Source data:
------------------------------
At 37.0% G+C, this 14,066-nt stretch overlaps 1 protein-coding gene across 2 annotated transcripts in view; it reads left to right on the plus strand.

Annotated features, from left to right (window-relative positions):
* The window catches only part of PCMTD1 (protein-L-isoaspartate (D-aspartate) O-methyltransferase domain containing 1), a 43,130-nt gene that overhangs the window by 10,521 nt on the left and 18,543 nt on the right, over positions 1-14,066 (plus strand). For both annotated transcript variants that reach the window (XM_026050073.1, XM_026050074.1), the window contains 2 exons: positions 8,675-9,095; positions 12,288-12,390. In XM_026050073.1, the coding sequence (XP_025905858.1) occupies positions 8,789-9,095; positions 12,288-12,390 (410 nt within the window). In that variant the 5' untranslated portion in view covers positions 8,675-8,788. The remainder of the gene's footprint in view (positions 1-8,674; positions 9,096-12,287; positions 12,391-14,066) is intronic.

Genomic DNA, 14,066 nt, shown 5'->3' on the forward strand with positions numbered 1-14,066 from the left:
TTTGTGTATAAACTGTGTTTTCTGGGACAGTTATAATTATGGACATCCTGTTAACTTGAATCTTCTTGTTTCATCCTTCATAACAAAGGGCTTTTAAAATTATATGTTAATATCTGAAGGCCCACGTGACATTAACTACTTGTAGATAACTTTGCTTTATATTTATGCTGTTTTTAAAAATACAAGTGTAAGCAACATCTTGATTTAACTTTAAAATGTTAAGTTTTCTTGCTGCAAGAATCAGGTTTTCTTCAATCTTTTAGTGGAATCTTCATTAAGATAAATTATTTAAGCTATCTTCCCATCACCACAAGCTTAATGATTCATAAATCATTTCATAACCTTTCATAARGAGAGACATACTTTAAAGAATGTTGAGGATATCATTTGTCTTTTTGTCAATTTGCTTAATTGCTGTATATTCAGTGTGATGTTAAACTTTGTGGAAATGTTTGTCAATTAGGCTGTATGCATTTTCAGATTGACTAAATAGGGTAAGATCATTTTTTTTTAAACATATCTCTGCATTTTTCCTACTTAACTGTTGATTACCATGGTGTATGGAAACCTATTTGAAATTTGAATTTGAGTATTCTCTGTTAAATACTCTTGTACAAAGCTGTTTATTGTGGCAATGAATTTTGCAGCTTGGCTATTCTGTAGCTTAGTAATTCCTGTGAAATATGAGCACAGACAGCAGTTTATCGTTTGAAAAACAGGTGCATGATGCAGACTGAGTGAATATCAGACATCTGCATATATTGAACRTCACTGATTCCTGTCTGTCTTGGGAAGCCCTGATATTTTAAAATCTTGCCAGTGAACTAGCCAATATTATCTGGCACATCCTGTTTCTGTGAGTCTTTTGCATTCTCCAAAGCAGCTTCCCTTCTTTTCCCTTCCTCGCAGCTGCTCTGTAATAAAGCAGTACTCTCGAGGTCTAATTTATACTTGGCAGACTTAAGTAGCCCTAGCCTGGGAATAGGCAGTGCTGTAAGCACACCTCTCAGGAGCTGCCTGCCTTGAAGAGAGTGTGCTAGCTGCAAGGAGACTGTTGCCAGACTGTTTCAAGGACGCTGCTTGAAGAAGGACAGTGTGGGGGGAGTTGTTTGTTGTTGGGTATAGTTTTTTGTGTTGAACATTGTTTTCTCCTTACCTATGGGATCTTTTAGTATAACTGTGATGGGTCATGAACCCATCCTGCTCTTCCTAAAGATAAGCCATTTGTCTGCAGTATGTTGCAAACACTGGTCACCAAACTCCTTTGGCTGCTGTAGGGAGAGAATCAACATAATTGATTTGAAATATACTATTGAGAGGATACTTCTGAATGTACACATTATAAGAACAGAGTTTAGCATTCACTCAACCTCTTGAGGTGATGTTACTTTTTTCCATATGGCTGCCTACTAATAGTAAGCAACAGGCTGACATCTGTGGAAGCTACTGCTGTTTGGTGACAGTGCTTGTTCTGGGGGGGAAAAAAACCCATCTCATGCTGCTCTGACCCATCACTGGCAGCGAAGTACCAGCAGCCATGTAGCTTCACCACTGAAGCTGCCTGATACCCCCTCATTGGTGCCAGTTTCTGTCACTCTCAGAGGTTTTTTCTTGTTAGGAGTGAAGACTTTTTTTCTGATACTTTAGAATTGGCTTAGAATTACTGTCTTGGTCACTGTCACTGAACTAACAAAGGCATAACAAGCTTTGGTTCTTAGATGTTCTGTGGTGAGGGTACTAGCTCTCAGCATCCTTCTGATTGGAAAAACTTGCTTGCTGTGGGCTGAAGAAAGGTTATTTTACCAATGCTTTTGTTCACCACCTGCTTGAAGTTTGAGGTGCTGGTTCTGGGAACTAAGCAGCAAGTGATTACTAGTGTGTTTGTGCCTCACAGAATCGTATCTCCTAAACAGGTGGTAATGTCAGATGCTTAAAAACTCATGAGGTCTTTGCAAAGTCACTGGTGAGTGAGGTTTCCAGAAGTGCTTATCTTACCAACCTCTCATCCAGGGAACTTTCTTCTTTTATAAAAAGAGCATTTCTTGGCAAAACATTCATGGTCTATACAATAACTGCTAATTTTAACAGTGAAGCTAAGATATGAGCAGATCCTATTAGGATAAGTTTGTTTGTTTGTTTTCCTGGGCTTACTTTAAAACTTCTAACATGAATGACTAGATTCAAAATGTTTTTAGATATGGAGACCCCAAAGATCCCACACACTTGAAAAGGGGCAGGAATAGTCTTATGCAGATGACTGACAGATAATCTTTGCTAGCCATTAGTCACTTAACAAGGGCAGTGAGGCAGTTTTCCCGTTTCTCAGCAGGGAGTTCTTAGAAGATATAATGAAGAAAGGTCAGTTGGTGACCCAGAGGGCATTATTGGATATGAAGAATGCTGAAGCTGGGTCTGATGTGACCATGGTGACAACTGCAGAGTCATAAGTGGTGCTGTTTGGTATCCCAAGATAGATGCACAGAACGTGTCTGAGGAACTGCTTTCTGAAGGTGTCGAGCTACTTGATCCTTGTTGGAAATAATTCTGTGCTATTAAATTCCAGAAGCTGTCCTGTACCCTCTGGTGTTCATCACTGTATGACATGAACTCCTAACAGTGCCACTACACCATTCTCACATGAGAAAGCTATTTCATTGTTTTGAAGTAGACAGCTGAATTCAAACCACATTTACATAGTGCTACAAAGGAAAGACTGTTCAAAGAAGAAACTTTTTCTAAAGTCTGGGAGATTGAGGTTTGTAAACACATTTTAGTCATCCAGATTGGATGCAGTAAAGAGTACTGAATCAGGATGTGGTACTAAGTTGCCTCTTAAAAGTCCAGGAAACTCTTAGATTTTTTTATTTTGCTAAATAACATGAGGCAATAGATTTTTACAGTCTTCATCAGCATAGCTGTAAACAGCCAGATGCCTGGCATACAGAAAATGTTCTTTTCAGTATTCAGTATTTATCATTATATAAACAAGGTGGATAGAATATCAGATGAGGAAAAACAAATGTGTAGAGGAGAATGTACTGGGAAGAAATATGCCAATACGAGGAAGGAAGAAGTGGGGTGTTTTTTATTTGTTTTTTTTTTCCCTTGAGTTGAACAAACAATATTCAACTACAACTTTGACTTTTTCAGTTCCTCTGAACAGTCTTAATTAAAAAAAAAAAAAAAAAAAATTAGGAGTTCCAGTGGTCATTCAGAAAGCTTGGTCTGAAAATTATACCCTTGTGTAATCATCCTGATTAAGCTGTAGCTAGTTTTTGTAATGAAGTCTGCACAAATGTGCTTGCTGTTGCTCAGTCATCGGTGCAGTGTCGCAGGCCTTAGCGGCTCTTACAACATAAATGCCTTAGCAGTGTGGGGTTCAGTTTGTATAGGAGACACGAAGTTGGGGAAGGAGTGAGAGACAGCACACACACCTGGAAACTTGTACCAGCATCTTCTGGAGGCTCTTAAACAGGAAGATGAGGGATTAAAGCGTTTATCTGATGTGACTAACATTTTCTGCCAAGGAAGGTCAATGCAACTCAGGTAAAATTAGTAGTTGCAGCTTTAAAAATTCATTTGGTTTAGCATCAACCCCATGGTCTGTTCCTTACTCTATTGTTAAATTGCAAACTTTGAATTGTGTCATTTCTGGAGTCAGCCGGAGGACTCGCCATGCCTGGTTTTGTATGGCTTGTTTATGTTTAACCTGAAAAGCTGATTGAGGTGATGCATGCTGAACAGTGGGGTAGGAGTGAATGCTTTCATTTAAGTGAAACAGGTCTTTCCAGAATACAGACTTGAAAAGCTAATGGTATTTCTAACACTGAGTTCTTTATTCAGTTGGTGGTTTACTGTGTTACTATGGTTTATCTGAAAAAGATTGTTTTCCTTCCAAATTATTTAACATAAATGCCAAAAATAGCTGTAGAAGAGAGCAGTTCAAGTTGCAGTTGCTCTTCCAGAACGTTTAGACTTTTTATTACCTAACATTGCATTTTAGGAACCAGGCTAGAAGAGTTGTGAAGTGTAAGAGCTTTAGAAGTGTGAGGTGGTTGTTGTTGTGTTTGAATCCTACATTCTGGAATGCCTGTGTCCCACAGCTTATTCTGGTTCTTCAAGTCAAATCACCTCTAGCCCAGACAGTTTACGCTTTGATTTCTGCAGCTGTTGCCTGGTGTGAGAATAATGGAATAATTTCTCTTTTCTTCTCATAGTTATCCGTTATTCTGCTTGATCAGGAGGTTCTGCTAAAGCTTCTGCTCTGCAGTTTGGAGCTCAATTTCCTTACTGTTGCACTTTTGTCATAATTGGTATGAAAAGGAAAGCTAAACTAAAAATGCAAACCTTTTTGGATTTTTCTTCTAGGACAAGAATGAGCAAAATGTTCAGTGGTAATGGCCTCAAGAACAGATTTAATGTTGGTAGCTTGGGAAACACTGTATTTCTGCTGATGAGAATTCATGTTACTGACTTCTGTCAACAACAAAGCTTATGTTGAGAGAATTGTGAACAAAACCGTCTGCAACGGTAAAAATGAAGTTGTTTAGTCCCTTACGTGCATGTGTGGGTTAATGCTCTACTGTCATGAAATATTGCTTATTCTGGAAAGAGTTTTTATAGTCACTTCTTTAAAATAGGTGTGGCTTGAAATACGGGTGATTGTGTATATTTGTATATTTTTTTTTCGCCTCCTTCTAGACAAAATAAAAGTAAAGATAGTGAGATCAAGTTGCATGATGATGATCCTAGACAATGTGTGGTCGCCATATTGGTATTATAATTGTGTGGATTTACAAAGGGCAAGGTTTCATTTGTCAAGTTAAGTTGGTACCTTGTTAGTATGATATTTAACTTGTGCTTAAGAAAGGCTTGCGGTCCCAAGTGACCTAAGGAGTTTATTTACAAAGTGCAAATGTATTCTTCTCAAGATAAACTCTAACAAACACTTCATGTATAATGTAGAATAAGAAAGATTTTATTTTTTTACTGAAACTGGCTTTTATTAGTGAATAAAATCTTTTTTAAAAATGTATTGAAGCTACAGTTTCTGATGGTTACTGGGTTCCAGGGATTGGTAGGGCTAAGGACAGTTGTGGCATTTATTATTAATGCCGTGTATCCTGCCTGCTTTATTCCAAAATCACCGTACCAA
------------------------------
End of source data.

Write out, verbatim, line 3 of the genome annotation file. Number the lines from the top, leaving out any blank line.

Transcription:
* The window catches only part of PCMTD1 (protein-L-isoaspartate (D-aspartate) O-methyltransferase domain containing 1), a 43,130-nt gene that overhangs the window by 10,521 nt on the left and 18,543 nt on the right, over positions 1-14,066 (plus strand). For both annotated transcript variants that reach the window (XM_026050073.1, XM_026050074.1), the window contains 2 exons: positions 8,675-9,095; positions 12,288-12,390. In XM_026050073.1, the coding sequence (XP_025905858.1) occupies positions 8,789-9,095; positions 12,288-12,390 (410 nt within the window). In that variant the 5' untranslated portion in view covers positions 8,675-8,788. The remainder of the gene's footprint in view (positions 1-8,674; positions 9,096-12,287; positions 12,391-14,066) is intronic.